01/22/2008: -3.28 ; VIX -3.23 two days later
12/19 - 27/2007: between +2.74 and +4.63 ; VIX +4.70 on 01/02/2008 (vs. 12/21/2007)
11/12/2007: -3.45 ; VIX -6.99 one day later
10/18/2007: +2.59 ; VIX +4.46 one day later
10/17/2007: +2.53 ; VIX +4.42 two days later
08/15/2007: -1.86 ; VIX -0.68 two days later, VIX -4.34 three days later
(*) 08/09/2007: -3.22 ; VIX +2.82 one day later , VIX unchanged two days later
08/03/2007: -2.55 ; VIX -2.22 two days later
08/01/2007: -4.87 ; VIX -5.45 one day later
(*) 07/31/2007: -3.00 ; VIX +3.15 one day later, but VIX -2.30 two days later
07/27/2007: -4.10 ; VIX -3.30 one day later
06/26/2007: -2.30 ; VIX -3.36 one day later
03/13/2007: -2.79 ; VIX -0.86 one day, -1.70 two days later
03/05/2007: -3.48 ; VIX -3.67 one day later
03/02/2007: -3.42 ; VIX +1.02 one day, VIX -2.65 two days later
(*) 02/28/2007: -1.92 ; VIX +0.40 one day, VIX +3.19 two days later
02/27/2007: -3.50 ; VIX -2.89 one day later
06/13/2006: -3.03 ; VIX -2.35 one day later
(*) 06/12/2006: -2.75 ; VIX +2.85 one day, VIX only +0.50 two days later
... (to be continued)

(*) dates when the VIX went at least temporarily the opposite direction of the VIX front month future's premium

And on the few occurrences when the VIX went at least the next day in the opposite direction of the VIX front month future's premium, the cash VIX was almost always at unchanged levels or went the "correct" direction (the direction of the premium) a few days later.

So at least with respect to historic data it seems that there is a very high probability that VIX front month futures are an excellent telling indication for the future direction of the cash VIX itself.

Best regards
Frank
(and thanks for the flowers concerning my language skills)

Bill Luby said...

Very nice work, Frank.

This will obviously be an area of ongoing research interest for me.

Cheers,

-Bill

Damian said...

Yes, agree with you Bill - Frank's research is certainly interesting. My problem is that I don't have access to data on the front month contract going backwards to test - because it should be relatively easy to test given that data.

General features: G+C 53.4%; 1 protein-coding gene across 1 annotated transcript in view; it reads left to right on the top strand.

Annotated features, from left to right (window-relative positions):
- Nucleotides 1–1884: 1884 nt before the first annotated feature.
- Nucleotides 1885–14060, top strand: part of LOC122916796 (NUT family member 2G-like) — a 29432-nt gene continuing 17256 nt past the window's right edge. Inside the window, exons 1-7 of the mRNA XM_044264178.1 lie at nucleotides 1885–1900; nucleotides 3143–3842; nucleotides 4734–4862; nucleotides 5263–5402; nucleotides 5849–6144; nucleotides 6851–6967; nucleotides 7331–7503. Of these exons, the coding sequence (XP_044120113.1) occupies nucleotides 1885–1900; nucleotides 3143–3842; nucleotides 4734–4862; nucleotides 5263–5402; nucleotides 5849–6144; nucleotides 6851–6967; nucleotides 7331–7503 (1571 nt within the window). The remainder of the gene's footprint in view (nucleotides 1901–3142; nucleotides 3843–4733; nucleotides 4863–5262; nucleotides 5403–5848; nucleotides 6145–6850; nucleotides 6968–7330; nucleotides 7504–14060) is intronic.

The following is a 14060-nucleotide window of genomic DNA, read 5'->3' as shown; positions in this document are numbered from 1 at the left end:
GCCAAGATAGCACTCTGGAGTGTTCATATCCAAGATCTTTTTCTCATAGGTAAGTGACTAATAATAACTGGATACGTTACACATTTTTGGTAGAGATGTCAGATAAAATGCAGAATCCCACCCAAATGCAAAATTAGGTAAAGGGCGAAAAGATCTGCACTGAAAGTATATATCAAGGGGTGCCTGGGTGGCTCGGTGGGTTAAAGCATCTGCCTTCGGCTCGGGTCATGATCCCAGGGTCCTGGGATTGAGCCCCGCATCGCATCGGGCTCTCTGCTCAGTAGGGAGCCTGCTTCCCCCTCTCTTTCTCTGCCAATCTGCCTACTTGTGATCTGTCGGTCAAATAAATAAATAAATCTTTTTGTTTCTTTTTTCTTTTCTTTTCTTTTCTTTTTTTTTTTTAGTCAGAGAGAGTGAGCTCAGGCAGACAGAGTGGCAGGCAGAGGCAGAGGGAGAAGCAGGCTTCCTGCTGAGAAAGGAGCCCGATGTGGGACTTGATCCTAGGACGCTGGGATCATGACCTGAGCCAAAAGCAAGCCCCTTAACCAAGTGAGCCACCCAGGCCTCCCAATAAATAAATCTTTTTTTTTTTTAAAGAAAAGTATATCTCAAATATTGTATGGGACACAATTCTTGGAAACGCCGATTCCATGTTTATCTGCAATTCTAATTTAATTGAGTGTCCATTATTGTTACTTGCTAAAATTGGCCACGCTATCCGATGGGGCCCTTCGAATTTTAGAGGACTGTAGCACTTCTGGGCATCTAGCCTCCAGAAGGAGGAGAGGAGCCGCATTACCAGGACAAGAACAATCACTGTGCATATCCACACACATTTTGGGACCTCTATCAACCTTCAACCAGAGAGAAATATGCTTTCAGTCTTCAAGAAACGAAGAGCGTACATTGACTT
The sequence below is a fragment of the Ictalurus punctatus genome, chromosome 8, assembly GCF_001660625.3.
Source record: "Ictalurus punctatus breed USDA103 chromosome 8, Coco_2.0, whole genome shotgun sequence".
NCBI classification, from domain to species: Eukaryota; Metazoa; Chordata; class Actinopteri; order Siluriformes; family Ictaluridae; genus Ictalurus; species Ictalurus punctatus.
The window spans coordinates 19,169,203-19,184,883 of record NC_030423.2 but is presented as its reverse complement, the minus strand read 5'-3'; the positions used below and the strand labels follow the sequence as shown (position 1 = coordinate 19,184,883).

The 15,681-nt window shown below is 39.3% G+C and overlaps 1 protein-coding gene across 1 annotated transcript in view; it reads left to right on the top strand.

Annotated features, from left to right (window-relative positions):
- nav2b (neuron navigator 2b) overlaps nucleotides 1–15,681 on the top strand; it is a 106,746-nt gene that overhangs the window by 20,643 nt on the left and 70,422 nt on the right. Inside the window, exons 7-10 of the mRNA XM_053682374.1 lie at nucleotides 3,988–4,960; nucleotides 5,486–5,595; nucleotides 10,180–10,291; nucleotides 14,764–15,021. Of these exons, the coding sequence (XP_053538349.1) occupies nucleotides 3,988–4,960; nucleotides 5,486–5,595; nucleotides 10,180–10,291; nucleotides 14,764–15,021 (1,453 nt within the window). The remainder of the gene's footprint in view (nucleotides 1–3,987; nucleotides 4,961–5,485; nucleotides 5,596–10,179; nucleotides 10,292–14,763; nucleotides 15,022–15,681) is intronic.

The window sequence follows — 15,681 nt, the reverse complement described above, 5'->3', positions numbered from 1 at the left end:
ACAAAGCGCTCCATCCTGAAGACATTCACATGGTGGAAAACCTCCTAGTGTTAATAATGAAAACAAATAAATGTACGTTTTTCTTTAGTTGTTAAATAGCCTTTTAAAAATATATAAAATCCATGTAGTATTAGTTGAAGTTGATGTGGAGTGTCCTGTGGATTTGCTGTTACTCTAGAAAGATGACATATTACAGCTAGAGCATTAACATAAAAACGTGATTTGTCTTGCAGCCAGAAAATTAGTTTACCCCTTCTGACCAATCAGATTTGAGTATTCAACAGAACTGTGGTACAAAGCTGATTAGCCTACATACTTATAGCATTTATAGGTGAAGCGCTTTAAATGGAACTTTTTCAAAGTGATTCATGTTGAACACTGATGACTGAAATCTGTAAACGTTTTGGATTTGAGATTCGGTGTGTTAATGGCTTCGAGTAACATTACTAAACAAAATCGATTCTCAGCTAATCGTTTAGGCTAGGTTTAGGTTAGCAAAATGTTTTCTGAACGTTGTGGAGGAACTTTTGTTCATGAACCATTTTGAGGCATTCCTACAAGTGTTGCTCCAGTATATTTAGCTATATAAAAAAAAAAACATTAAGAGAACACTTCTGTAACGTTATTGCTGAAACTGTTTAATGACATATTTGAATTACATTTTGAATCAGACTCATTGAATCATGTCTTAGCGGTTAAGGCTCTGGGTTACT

Bill Luby said...

Hi Damian,

You can get the historical VIX futures data directly from the CBOE: CBOE VX futures - historical data

It seems as if you might get to this before I do. If you do, I'd be interested in hearing what conclusions you come up with.

Cheers,

-Bill

Damian said...

Funny - I just found that link myself - sadly, on the page they have a chart showing the VXV back to 2002 (probably simulated) but I wish I had that much data. I'll get on with testing a simple system based on it and give a result. But it's pretty easy to see that a system buying when the ratio is 1.08 or high and selling when it hits 0.82, or on a stop-loss will probably do ok.

Damian said...

Sorry - just realized you were pointing me to a different site - I was looking at VXV data. This data will be useful as well.

Since I'd always be comparing front month data to the VIX, I believe I only need the last month of the contract's existence - so I might spend some time constructing a composite symbol that only takes data from the date of the last expiration to the end of the contract life.

Damian said...

Doing a bit of work on this - Fred - what do you mean by "all time average premium"?

Do you mean Average(VIX Future - VIX cash) across all quotes?

Anonymous said...

damian,

correct, I took the arithmetic mean of (respective VIX front month future - cash VIX) since introduction of VIX futures.

Best regards
Frank

Damian said...

Interesting stuff - still getting my data together but in my initial explorations in Excel there's some interesting stuff. Before I setup a system, it looks to me like (not a shocker based on Frank's notes) you'd get 1-2 day advantage - which is certainly useful. I'll have to see if it will have a longer-term usefulness.

Bill Luby said...

Thanks for the update, Damian.

I'm adding this research project to my R&D to do list...

-Bill

Anonymous said...

Bill, I saw your post of this article on Alpha and was intrigued enough to follow it to your blog. If you view your vix:vxv ratio with bollinger bands, you will notice that on ALL 3 prior occasions that the ratio moved by .02 points outside the band, the market moved hard in the other direction.

Monday of course was the fourth time this ratio moved by .02 outside the band so you're right, this is a real test and it will be interesting.

I'm also intrigued by Frank's front month futures signal but while it did predict the December crash, it apparently did not predict the earlier crashes in July and November. It does appear to be a great short-term signal however so I've bookmarked that futures page and will monitor it closely.

Thanks to both of you guys for the excellent work. I've been aware of the VIX but I've never used it as a market signal so I'll be following your site with interest.

Jeff

2win said...

I admire your work and check your site frequently. Hindsight clearly shows your "strong bear signal" of May 12 was not exactly accurate. But do you have a reliable indicator for us this coming week? Do you feel the bullish trend since March has ended?
Hugh

Bill Luby said...

Hi 2win,

I'm glad to see someone reads the archives!

Regarding the VIX:VXV ratio, this ratio has not been accurate since it started generating sell signals in July.

In my own investing and in my newsletter, I combine a number of signals including some related to volatility (like VIX:VXV), breadth, volume, market sentiment (put to call ratios, etc.) and some more traditional charting techniques.

For a number of reasons I am bullish on equities right now, but would flip to bearish should the SPX close below the 1015 level.

I hope this helps.

-Bill